The client component for NAP ships in Windows Vista, but as the server components are required, and will only ship in Windows Server Code Name Longhorn, we decided to skip most of our discussion of NAP until we write an as-yet-not-planned book on that product. Besides, NAP is a policy deployment and enforcement mechanism; not a security solution. NAP cannot keep malicious hosts out of the network. It can only ensure that hosts that want to comply with policy keep doing so.

There are some interesting things that happen to Group Policy when you use NAP, however, that merit mentioning here. The entire purpose of NAP is to deny clients full connectivity until they have proven themselves to be in a known good state. Until that time they are placed in "quarantine" where they have very limited access to network resources. NLA, which is used to detect the presence of a domain controller, unfortunately does not detect the transition from a quarantined to a non-quarantine environment. This means that NLA will detect the domain but the Group Policy client will be unable to download and apply Group Policy because the client is quarantined. When the client is released from quarantine, NLA fails to notice, and never notifies the Group Policy client to refresh group policy.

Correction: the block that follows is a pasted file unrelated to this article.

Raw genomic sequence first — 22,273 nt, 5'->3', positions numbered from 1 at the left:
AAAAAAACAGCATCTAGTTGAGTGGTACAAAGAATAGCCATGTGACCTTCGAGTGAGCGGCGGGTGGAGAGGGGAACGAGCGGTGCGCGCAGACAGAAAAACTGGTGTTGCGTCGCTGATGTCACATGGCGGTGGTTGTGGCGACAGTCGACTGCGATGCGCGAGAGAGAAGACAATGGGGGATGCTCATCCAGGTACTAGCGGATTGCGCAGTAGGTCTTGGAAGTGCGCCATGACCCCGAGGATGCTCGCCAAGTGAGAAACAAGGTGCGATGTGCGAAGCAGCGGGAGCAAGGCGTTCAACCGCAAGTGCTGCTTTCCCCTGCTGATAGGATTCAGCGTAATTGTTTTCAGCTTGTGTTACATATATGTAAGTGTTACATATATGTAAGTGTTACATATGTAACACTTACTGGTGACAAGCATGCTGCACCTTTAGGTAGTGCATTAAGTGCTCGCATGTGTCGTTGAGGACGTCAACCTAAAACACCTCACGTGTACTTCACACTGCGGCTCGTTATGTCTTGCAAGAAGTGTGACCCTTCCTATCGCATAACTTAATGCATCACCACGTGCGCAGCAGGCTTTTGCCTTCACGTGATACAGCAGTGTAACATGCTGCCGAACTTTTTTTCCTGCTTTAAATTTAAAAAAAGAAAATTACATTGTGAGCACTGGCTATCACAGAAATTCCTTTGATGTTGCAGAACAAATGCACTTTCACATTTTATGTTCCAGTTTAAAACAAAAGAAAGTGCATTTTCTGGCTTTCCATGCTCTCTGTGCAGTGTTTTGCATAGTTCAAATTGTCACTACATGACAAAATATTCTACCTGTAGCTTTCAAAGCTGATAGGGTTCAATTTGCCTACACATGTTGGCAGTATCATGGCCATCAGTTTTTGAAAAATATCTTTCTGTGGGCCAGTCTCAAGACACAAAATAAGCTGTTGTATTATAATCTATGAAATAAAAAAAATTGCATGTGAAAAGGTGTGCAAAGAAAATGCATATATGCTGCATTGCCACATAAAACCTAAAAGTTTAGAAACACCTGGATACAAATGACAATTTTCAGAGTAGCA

Microsoft has so far published only a fairly unsatisfactory work-around for this problem. It involves the administrator writing a script that continuously scours the Event Log for quarantine removal events, and triggers a Group Policy refresh when it sees one. One can only hope that Microsoft uses at least some of the developer hours between now and when Windows Server Code Name Longhorn finally ships to fix NLA to work with NAP.